Some stories are worth sharing!
When a person is praised because of his prowess, skills and abilities, that is the real tribute to the person. Some are praised merely due to their ‘utility’ factor, and that’s nothing but flattery. Some need to be praised ritually in a conference, assembly, seminar or meeting since they are sitting in chairs of veneration. Similarly, persons holding high or dignified positions either in private or public sector must be praised because of the position and power they are in control of and that’s nothing but sycophancy.
I know a person who was health minister once. Lot many sycophants would throng around him. Audience with him was barely possible. The moment his tenure was over, he started wandering on the roadside and nobody ever took notice of him.
Today, the trend of society has become such that everyone wants to talk about himself and wants to hear about himself. In the case of writers, this trend is gaining momentum. In this era of electronic media and social networking, writers desire for praise by sharing their compositions and posts on WhatsApp and Facebook. The tendency of ‘I call you Shakespeare, you call me Galib ‘is increasing day by day.
Needless to say, that this trend of self-acclamation and self-praise by writers is extremely perilous for literature. Craving for the energizer and tonic of praise is becoming very important for the health of such writers. If such writers do not hear a word of praise on their posts from someone, they will not sleep well and neither the food they eat will digest well. Additionally, they might even see bad dreams during the night as well. Early in the morning, when they wake up their first chore is to open ‘face-book’ and start counting the ‘likes’ and comments on their posts. The more likes and encouraging comments they see the more raised up they feel and the more boisterous they look!Thank God there is no “dislike” option available on FB, otherwise this option, if used,will break hearts of so many like-lover-writers.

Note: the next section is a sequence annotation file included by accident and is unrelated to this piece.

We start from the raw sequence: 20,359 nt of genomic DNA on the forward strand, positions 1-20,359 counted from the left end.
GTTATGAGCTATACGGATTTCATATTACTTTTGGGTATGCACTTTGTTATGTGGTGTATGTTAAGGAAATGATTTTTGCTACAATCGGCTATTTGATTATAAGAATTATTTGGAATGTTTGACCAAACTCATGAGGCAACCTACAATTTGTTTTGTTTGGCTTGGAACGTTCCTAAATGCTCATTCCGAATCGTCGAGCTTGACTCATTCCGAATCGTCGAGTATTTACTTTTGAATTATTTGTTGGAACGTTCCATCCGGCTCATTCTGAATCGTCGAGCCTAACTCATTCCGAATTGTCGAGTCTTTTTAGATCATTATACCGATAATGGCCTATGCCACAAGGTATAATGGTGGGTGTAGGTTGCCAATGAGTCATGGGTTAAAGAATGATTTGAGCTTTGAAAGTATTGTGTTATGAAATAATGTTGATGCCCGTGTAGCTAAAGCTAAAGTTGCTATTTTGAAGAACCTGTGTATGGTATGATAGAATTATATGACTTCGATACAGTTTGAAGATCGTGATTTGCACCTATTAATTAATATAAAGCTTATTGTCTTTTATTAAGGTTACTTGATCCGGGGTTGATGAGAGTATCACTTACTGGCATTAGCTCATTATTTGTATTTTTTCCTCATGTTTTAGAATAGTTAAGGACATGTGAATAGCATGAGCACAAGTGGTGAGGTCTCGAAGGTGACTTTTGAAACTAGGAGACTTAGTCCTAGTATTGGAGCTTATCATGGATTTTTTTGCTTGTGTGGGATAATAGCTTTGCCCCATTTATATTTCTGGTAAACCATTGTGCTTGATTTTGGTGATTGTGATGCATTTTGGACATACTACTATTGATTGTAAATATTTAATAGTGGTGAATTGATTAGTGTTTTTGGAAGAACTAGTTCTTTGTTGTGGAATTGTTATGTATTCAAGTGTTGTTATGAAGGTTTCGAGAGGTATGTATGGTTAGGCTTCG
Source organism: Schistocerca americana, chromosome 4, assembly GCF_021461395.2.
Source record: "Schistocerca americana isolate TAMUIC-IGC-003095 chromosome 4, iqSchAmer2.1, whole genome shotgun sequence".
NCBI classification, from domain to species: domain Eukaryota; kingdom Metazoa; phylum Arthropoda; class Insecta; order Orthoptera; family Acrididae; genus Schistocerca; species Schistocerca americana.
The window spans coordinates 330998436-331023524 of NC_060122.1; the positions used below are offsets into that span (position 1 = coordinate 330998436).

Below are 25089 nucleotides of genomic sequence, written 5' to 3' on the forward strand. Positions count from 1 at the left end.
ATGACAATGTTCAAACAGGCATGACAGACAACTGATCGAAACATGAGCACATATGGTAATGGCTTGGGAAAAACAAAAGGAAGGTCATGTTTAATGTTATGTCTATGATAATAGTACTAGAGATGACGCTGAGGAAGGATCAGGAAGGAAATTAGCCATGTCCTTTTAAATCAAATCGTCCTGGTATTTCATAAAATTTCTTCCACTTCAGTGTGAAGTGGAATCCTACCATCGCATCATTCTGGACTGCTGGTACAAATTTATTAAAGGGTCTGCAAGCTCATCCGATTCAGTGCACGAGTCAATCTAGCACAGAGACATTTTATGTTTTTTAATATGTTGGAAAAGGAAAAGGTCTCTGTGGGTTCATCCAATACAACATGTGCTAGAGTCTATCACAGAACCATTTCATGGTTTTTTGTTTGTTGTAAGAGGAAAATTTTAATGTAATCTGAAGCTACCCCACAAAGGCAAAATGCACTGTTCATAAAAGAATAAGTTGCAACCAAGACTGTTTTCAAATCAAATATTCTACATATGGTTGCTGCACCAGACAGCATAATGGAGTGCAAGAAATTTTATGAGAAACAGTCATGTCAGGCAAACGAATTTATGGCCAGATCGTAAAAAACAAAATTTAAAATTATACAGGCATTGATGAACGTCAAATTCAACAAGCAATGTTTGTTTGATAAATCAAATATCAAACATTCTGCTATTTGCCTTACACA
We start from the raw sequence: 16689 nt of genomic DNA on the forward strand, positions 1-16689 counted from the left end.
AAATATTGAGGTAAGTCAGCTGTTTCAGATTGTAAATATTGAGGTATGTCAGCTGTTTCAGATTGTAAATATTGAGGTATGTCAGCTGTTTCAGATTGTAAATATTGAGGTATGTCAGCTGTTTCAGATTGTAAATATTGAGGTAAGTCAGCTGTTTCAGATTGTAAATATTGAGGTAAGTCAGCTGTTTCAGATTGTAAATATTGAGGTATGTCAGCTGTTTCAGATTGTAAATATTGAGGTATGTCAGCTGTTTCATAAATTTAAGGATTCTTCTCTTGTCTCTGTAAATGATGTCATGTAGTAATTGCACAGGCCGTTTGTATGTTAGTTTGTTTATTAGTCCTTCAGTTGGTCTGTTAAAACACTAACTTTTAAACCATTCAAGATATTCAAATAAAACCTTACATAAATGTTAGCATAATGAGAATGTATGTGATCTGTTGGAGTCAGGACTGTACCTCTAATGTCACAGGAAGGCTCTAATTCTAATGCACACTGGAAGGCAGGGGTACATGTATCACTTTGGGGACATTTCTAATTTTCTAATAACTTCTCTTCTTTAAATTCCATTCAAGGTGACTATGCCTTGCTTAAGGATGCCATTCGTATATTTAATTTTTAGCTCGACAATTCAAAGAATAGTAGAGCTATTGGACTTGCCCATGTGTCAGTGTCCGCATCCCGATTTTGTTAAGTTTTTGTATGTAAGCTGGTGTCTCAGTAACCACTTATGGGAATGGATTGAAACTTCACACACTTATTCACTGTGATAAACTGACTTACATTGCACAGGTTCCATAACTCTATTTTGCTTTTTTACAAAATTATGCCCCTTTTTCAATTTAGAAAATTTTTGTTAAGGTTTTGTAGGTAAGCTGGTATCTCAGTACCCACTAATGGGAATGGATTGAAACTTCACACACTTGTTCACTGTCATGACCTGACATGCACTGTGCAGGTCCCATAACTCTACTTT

ORIGIN OF CORRUPTION
Corruption is one of the biggest threats to the well-being of a society. Lord Buddha was right when he said that Desire is the root cause of all sufferings in this world. In corruption, too, desire is the main incitement to induce a person to this scornful activity.
Corruption on both sides i.e. those who are corrupting and those who are getting corrupted is a disgrace to our society and needs to be eradicated. Corruption involves the desire to get the job done quickly, the desire to earn more, the desire to reach powerful positions and so on.
Corruption is not just an administrative issue as we narrowly perceive it. But, it is a physiological and societal problem. Corrupted mind accepts a bribe as a part of his day-to-day life and expects the same from others and thus drives others to become corrupt.
Corruption has slowly become an accepted practice in our society that we just move along with it. We don’t bother about corruption as long as it does not bother us. Therefore, there is no effective check against corruption and the corrupt people. Giving bribe and accepting bribe are two sides of the same coin. We cannot address one ignoring the other. Change must come from within by elating our moral values to eliminate this social evil. Honesty, compassion and contentment could be a great source of inspiration to fight against this immoral and highly unacceptable action.